In your father's circumstances, he would be under no ethical obligation to start dialysis.
Q. My Dad is almost 89 years old. In 1987, he had a double bypass. Right now he has slow-growing prostate cancer, diabetes and high blood pressure. He is also suffering from depression (my mom passed away in 2010), and he looks forward to dying.
He found out recently that he has only 35 percent kidney function. If dialysis is prescribed, from a Catholic point of view, would he have to undergo it? (Knox, Indiana)
A. The short and simple answer is "No." In your father's circumstances, he would be under no ethical obligation to start dialysis. Catholic moral teaching does not require us to use every possible treatment to preserve and prolong life.
Dialysis, in this case, could surely be judged an "extraordinary" or "disproportionate" means in terms of the benefit it might offer.
This moral principle is most clearly expressed in the "Ethical and Religious Directives for Catholic Health Care Services" published in 2009 by the U.S. Conference of Catholic Bishops, which states: "A person may forgo extraordinary or disproportionate means of preserving life. Disproportionate means are those that in the patient's judgment do not offer a reasonable hope of benefit or entail an excessive burden, or impose excessive expense on the family or the community" (No. 57).
Your father can legitimately opt instead for what is sometimes termed "medical management without dialysis," involving palliative care to keep him as comfortable as possible.
Any moral decision depends, of course, on the attendant circumstances. If, on the other hand, your father were 30 years younger, with no life-threatening diseases, and dialysis were likely to offer him many more years of life -- and if, while in the throes of depression, he were motivated chiefly by a desire to end his life -- then the moral calculus might well produce a different result, and dialysis would be the proper moral choice.
I'm looking at your father's situation from afar and based on the information supplied. For your father's peace of mind, he might want to discuss his individual situation with a priest, Catholic ethicist or chaplain -- who, I am confident, would offer him this same comforting advice.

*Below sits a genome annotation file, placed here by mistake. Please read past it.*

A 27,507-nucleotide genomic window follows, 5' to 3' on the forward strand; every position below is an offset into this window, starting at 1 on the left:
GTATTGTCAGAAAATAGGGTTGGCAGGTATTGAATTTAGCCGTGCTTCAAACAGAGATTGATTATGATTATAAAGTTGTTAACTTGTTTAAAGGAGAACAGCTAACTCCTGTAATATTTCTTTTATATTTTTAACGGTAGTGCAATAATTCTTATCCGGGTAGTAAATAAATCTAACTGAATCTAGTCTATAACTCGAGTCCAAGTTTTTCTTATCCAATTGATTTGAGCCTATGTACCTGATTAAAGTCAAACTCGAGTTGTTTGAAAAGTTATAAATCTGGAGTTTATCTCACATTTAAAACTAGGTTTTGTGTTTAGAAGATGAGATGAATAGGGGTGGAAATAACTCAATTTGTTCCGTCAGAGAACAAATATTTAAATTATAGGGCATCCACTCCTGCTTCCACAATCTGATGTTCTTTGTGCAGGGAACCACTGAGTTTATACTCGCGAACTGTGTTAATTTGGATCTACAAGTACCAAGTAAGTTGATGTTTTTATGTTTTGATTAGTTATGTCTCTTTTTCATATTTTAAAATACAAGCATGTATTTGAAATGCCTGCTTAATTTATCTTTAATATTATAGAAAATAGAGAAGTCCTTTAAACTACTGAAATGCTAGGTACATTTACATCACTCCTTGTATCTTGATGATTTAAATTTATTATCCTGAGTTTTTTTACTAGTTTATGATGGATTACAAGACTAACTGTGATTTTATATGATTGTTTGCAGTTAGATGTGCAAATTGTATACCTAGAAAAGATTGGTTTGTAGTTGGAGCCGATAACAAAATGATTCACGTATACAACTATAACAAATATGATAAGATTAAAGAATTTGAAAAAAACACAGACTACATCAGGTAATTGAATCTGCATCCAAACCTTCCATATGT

Q. A couple of weeks ago, a clean but scruffy fellow came into Mass and sat on the floor in the back of our church. When it came time for the sign of peace, he came forward to shake hands and people were a little put off. Then, when Communion came, he approached the altar before anyone else had left their pews.
A church usher quickly got behind him, gave him a "look" and then followed him to the back of the church. I thought this was un-Christian and felt sorry about the treatment he received. What if it were Jesus? (Wisconsin)
A. Within any group setting, there is a natural awkwardness when someone's appearance or behavior departs from the ordinary. As you rightly indicate, though, the Christian community is not about appearances. The man should not have been judged for his "scruffiness," and when he came up for the sign of peace, he should have been greeted warmly and with acceptance.
But the fact that he sat on the floor and that he approached the altar prematurely did create a natural concern. Perhaps the usher feared that the man posed a threat to the priest-celebrant -- although the "look" was clearly out of place.
The response of the worshipping community was, I hope, generally one of sympathy for the man with a desire to offer him assistance should he need it. I hope, too, that the usher, having followed the man to the back of church, engaged him in conversation to help determine his needs and to assure him that he was welcome.
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Questions may be sent to Father Kenneth Doyle at firstname.lastname@example.org and 30 Columbia Circle Dr. Albany, New York 12203.
Father Kenneth Doyle is a columnist for Catholic News Service
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